Iran’s president says cyberattack meant to create ‘disorder’

Technology (AP)

A worker leans against a gasoline pump that has been turned off, at a gas station in Tehran, Iran, Tuesday, Oct. 26, 2021. Gas stations across Iran on Tuesday suffered through a widespread outage of a system that allows consumers to buy fuel with a government-issued card, stopping sales. One semiofficial news agency referred to the incident as a cyberattack. (AP Photo/Vahid Salemi)

DUBAI, United Arab Emirates (AP) — Iran’s president said Wednesday that a cyberattack which paralyzed every gas station in the Islamic Republic was designed to get “people angry by creating disorder and disruption,” as long lines still snaked around the pumps a day after the incident began.

Ebrahim Raisi’s remarks stopped short of assigning blame for the attack, which rendered useless the government-issued electronic cards that many Iranians use to buy subsidized fuel at the pump.

However, they suggested that he and others in the theocracy believe anti-Iranian forces carried out an assault likely designed to inflame the country as the second anniversary of a deadly crackdown on nationwide protests over gasoline prices approaches.

“There should be serious readiness in the field of cyberwar and related bodies should not allow the enemy to follow their ominous aims to make problem in trend of people’s life,” Raisi said. State television later aired footage of the president visiting a gas station in central Tehran.

The attack Tuesday also bore similarities to another months earlier that seemed to directly challenge Iran’s Supreme Leader Ayatollah Ali Khamenei as the country’s economy buckles under American sanctions.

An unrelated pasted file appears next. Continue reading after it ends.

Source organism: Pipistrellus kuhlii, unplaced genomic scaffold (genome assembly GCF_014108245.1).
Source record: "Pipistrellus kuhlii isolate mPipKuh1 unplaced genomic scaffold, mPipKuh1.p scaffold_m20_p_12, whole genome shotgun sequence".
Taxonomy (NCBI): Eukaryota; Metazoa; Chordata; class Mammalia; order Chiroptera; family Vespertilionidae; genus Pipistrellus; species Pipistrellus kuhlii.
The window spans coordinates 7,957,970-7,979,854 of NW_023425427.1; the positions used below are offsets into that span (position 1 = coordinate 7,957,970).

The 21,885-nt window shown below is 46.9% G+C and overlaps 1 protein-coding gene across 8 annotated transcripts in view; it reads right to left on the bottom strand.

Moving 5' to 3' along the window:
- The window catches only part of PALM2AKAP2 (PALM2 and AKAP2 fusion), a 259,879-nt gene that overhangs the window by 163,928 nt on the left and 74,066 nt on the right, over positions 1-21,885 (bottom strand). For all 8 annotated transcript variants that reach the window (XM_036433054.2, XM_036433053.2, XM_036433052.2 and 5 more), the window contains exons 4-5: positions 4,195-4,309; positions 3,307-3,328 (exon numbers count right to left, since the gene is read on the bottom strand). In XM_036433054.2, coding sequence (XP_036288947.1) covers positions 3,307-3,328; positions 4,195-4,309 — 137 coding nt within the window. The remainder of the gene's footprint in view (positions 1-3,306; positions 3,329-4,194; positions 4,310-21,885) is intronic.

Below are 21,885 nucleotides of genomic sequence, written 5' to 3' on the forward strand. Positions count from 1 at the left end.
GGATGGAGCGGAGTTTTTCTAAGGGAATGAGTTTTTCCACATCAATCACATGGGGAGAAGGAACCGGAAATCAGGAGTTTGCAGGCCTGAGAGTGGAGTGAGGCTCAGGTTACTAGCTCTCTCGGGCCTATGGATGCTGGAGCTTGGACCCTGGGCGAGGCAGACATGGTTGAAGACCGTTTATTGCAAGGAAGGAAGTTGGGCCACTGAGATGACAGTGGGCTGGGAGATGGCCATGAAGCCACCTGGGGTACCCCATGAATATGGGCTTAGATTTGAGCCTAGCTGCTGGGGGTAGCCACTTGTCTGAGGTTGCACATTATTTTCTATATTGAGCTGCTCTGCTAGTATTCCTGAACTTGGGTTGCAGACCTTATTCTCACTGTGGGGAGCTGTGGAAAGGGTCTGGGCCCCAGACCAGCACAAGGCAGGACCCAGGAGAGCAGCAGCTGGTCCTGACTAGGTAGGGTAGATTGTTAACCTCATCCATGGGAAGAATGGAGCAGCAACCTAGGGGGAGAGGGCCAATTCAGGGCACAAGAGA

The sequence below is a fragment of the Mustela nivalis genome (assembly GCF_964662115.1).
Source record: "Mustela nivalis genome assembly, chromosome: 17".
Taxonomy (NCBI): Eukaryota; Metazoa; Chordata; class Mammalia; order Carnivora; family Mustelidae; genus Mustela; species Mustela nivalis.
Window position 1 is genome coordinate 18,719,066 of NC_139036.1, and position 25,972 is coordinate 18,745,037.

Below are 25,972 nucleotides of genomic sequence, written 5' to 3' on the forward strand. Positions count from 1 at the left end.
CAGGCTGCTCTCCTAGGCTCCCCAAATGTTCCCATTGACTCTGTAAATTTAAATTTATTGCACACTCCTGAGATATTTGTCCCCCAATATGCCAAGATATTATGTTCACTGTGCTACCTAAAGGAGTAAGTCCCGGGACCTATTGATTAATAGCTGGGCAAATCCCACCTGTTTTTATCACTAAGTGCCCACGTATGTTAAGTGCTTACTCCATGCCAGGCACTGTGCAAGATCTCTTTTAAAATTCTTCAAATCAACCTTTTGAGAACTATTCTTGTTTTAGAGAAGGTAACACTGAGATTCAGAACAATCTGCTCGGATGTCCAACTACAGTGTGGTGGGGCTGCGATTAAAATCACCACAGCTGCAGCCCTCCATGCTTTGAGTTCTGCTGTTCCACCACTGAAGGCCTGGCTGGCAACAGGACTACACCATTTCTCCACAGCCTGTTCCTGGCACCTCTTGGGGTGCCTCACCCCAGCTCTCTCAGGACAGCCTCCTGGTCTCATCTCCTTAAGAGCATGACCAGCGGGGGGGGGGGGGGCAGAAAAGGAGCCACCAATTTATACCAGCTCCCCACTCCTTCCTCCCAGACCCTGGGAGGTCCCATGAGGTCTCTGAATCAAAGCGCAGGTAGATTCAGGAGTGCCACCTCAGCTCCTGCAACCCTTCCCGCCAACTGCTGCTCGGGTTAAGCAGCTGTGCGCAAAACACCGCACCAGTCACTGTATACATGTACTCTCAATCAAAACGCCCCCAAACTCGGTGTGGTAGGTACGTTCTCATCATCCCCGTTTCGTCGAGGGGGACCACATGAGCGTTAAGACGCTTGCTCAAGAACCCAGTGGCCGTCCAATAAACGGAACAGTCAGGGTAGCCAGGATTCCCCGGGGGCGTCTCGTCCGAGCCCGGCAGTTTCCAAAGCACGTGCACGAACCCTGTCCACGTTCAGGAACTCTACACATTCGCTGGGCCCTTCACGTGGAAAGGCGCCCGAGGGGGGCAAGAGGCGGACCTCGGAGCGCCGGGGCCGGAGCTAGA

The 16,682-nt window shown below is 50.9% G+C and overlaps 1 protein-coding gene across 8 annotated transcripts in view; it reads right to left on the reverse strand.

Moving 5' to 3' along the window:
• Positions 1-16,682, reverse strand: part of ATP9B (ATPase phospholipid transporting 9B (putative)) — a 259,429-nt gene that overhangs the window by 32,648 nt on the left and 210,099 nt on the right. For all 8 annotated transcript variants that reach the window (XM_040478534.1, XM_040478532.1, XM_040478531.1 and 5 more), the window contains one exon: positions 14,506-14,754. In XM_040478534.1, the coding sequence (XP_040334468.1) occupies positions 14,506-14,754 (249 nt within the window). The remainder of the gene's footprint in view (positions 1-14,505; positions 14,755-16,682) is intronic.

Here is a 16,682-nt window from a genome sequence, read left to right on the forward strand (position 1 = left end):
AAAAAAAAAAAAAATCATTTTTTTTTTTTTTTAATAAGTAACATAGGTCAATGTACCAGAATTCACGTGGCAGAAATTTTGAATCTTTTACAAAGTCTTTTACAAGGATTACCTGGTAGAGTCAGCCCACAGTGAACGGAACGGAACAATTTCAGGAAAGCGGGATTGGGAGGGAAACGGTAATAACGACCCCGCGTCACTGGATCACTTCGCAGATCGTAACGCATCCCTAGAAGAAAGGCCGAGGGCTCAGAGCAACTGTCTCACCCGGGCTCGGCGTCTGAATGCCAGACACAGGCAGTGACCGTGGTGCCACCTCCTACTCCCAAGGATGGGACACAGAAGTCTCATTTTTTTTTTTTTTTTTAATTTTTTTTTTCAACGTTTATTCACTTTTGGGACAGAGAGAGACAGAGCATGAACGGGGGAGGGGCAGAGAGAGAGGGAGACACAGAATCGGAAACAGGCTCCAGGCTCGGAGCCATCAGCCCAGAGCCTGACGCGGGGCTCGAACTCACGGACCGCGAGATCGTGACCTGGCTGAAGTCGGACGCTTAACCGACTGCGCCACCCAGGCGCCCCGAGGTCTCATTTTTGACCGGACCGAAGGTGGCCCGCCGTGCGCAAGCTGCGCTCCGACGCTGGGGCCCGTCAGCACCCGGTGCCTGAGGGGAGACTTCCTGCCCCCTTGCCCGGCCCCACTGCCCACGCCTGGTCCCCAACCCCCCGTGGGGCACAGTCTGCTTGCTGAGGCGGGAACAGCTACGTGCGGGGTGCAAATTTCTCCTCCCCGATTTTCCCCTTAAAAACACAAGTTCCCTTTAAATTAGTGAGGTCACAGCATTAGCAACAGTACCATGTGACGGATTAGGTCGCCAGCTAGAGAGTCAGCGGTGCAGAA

On Wednesday morning, the state-run IRNA news agency quoted another official who claimed 80% of Iran’s gas stations had begun selling fuel again. Associated Press journalists saw long lines at multiple gas stations in Tehran. One station had a line of 90 cars waiting for fuel. Those buying ended up having to pay at higher, unsubsidized prices.

The semiofficial ISNA news agency, which first called the incident a cyberattack, said it saw those trying to buy fuel with a government-issued card through the machines instead receiving a message reading “cyberattack 64411.”

While ISNA didn’t acknowledge the number’s significance, that number is associated with a hotline run through Khamenei’s office that handles questions about Islamic law. ISNA later removed its reports, claiming that it too had been hacked. Such claims of hacking can come quickly when Iranian outlets publish news that angers the theocracy.

Farsi-language satellite channels abroad published videos apparently shot by drivers in Isfahan, a major Iranian city, showing electronic billboards there reading: “Khamenei! Where is our gas?” Another said: “Free gas in Jamaran gas station,” a reference to the home of the late Supreme Leader Ayatollah Ruhollah Khomeini.

The use of the number “64411” mirrored the attack in July targeting Iran’s railroad system that also saw the number displayed. Israeli cybersecurity firm Check Point later attributed the train attack to a group of hackers that called themselves Indra, after the Hindu god of war.

Indra previously targeted firms in Syria, where President Bashar Assad has held onto power through Iran’s intervention in his country’s grinding war.